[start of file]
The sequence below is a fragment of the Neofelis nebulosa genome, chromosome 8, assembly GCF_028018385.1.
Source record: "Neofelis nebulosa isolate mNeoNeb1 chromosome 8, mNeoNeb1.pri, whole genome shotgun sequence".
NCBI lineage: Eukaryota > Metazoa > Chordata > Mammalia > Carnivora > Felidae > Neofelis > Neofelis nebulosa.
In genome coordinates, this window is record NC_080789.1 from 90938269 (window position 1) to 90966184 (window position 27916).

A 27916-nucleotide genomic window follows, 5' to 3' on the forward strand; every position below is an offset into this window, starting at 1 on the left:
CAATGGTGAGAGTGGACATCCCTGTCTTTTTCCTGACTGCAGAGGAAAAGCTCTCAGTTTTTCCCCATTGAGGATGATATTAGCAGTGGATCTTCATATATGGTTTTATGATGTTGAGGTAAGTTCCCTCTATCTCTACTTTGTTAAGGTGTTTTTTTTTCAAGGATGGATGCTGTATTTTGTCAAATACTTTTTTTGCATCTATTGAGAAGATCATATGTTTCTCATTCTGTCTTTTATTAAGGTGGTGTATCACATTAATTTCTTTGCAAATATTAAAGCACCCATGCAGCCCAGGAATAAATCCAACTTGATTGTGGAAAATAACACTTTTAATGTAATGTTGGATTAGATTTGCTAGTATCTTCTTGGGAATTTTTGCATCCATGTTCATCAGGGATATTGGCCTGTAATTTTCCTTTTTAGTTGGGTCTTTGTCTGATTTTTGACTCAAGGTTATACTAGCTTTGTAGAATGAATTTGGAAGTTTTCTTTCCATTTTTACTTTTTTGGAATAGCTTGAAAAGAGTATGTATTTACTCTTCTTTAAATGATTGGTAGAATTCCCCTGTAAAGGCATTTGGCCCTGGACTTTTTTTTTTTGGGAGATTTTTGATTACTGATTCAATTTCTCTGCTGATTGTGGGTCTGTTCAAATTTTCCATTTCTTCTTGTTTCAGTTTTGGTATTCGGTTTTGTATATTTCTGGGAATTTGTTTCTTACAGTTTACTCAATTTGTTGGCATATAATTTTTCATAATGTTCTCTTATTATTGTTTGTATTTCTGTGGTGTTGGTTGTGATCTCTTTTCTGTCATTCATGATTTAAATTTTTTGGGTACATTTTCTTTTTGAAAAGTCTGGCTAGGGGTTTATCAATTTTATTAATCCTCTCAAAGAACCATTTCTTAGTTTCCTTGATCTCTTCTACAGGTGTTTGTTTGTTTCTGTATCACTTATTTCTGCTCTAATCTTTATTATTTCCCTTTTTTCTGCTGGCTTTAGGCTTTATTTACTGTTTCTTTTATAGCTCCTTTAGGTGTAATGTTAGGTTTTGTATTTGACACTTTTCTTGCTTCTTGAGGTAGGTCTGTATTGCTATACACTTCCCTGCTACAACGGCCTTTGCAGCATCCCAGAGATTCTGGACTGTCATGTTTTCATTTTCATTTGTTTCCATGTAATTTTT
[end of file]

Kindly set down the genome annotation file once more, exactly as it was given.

The sequence below is a fragment of the Neofelis nebulosa genome, chromosome 8, assembly GCF_028018385.1.
Source record: "Neofelis nebulosa isolate mNeoNeb1 chromosome 8, mNeoNeb1.pri, whole genome shotgun sequence".
NCBI lineage: Eukaryota > Metazoa > Chordata > Mammalia > Carnivora > Felidae > Neofelis > Neofelis nebulosa.
In genome coordinates, this window is record NC_080789.1 from 90938269 (window position 1) to 90966184 (window position 27916).

A 27916-nucleotide genomic window follows, 5' to 3' on the forward strand; every position below is an offset into this window, starting at 1 on the left:
CAATGGTGAGAGTGGACATCCCTGTCTTTTTCCTGACTGCAGAGGAAAAGCTCTCAGTTTTTCCCCATTGAGGATGATATTAGCAGTGGATCTTCATATATGGTTTTATGATGTTGAGGTAAGTTCCCTCTATCTCTACTTTGTTAAGGTGTTTTTTTTTCAAGGATGGATGCTGTATTTTGTCAAATACTTTTTTTGCATCTATTGAGAAGATCATATGTTTCTCATTCTGTCTTTTATTAAGGTGGTGTATCACATTAATTTCTTTGCAAATATTAAAGCACCCATGCAGCCCAGGAATAAATCCAACTTGATTGTGGAAAATAACACTTTTAATGTAATGTTGGATTAGATTTGCTAGTATCTTCTTGGGAATTTTTGCATCCATGTTCATCAGGGATATTGGCCTGTAATTTTCCTTTTTAGTTGGGTCTTTGTCTGATTTTTGACTCAAGGTTATACTAGCTTTGTAGAATGAATTTGGAAGTTTTCTTTCCATTTTTACTTTTTTGGAATAGCTTGAAAAGAGTATGTATTTACTCTTCTTTAAATGATTGGTAGAATTCCCCTGTAAAGGCATTTGGCCCTGGACTTTTTTTTTTTGGGAGATTTTTGATTACTGATTCAATTTCTCTGCTGATTGTGGGTCTGTTCAAATTTTCCATTTCTTCTTGTTTCAGTTTTGGTATTCGGTTTTGTATATTTCTGGGAATTTGTTTCTTACAGTTTACTCAATTTGTTGGCATATAATTTTTCATAATGTTCTCTTATTATTGTTTGTATTTCTGTGGTGTTGGTTGTGATCTCTTTTCTGTCATTCATGATTTAAATTTTTTGGGTACATTTTCTTTTTGAAAAGTCTGGCTAGGGGTTTATCAATTTTATTAATCCTCTCAAAGAACCATTTCTTAGTTTCCTTGATCTCTTCTACAGGTGTTTGTTTGTTTCTGTATCACTTATTTCTGCTCTAATCTTTATTATTTCCCTTTTTTCTGCTGGCTTTAGGCTTTATTTACTGTTTCTTTTATAGCTCCTTTAGGTGTAATGTTAGGTTTTGTATTTGACACTTTTCTTGCTTCTTGAGGTAGGTCTGTATTGCTATACACTTCCCTGCTACAACGGCCTTTGCAGCATCCCAGAGATTCTGGACTGTCATGTTTTCATTTTCATTTGTTTCCATGTAATTTTT